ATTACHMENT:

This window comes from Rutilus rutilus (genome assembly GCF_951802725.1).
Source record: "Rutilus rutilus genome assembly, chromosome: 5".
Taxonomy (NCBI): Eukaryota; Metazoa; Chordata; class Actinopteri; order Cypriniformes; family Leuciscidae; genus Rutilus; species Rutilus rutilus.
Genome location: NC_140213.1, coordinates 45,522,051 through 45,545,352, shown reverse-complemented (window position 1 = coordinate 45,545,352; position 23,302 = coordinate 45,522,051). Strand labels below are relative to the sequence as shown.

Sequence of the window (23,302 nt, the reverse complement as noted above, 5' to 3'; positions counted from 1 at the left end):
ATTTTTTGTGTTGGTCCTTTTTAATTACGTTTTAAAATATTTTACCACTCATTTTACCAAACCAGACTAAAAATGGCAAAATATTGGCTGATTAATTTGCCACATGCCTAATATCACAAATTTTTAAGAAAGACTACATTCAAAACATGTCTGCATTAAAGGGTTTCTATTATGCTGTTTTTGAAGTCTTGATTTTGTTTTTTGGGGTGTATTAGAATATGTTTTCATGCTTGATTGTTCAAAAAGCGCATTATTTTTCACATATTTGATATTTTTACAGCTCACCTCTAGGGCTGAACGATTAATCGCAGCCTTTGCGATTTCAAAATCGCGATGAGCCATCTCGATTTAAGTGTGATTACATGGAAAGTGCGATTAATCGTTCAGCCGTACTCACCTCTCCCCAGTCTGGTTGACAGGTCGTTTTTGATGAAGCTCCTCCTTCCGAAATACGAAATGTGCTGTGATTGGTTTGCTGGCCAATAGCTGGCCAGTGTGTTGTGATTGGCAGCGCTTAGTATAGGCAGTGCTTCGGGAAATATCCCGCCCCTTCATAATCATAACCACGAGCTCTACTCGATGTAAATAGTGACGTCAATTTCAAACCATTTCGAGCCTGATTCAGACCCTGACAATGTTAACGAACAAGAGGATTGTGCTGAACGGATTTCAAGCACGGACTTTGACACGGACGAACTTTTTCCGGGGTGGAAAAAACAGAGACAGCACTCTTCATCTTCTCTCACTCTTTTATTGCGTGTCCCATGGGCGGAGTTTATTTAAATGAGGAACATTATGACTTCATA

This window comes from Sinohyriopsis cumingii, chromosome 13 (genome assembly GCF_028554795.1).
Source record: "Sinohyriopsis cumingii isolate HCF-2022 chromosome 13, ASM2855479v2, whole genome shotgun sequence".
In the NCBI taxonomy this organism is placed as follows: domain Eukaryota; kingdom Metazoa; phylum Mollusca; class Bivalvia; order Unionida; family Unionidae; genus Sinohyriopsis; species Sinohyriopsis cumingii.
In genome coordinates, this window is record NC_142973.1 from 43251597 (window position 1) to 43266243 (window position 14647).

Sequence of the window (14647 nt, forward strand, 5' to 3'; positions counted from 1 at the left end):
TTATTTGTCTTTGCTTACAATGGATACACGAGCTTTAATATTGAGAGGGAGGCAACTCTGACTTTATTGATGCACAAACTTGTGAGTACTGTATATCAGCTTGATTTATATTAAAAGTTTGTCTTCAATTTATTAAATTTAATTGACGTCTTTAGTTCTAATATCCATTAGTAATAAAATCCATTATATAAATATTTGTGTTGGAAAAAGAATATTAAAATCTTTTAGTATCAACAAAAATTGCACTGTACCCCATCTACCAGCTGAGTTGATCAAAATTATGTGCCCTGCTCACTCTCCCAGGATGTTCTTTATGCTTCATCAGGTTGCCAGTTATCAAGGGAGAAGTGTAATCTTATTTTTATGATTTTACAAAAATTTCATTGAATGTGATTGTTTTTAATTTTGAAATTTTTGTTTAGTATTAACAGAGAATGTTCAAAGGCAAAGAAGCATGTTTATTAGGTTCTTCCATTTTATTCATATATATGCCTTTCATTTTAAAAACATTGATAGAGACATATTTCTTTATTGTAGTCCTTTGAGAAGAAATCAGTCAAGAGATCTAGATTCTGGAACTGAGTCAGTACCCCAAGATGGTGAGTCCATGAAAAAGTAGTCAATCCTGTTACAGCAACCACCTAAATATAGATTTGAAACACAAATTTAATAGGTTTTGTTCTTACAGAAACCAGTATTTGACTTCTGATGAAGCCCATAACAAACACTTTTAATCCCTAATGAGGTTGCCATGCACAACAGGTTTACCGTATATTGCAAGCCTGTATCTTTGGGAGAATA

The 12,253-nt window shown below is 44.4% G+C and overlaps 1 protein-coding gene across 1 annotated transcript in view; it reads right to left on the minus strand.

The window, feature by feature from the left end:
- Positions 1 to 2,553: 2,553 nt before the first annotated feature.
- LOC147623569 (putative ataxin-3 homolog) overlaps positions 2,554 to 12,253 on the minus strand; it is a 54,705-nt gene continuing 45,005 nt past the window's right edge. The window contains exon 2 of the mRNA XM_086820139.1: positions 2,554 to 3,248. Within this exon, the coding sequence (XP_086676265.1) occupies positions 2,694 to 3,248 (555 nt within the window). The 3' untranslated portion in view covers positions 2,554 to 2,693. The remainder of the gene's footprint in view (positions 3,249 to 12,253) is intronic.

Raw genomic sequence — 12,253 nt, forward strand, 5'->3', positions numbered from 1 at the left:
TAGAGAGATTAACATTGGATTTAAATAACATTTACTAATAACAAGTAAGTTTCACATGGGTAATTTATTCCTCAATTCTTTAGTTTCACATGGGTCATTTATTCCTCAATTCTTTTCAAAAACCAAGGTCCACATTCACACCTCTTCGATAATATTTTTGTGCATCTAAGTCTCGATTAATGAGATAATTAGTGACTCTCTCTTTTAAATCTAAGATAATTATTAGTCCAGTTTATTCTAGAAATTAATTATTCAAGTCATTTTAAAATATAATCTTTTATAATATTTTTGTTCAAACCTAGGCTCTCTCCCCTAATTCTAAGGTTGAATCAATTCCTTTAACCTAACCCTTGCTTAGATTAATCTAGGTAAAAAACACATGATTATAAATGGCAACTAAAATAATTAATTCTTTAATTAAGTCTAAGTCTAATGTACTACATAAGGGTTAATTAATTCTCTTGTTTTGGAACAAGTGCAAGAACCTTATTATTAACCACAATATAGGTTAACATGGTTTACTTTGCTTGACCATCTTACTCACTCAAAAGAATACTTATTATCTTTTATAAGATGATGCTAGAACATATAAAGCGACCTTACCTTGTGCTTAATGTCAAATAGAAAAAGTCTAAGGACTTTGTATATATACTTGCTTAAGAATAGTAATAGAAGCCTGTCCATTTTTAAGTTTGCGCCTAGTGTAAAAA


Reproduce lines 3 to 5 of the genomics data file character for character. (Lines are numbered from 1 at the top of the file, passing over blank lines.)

Taxonomy (NCBI): Eukaryota; Metazoa; Chordata; class Actinopteri; order Cypriniformes; family Leuciscidae; genus Rutilus; species Rutilus rutilus.
Genome location: NC_140213.1, coordinates 45,522,051 through 45,545,352, shown reverse-complemented (window position 1 = coordinate 45,545,352; position 23,302 = coordinate 45,522,051). Strand labels below are relative to the sequence as shown.

Sequence of the window (23,302 nt, the reverse complement as noted above, 5' to 3'; positions counted from 1 at the left end):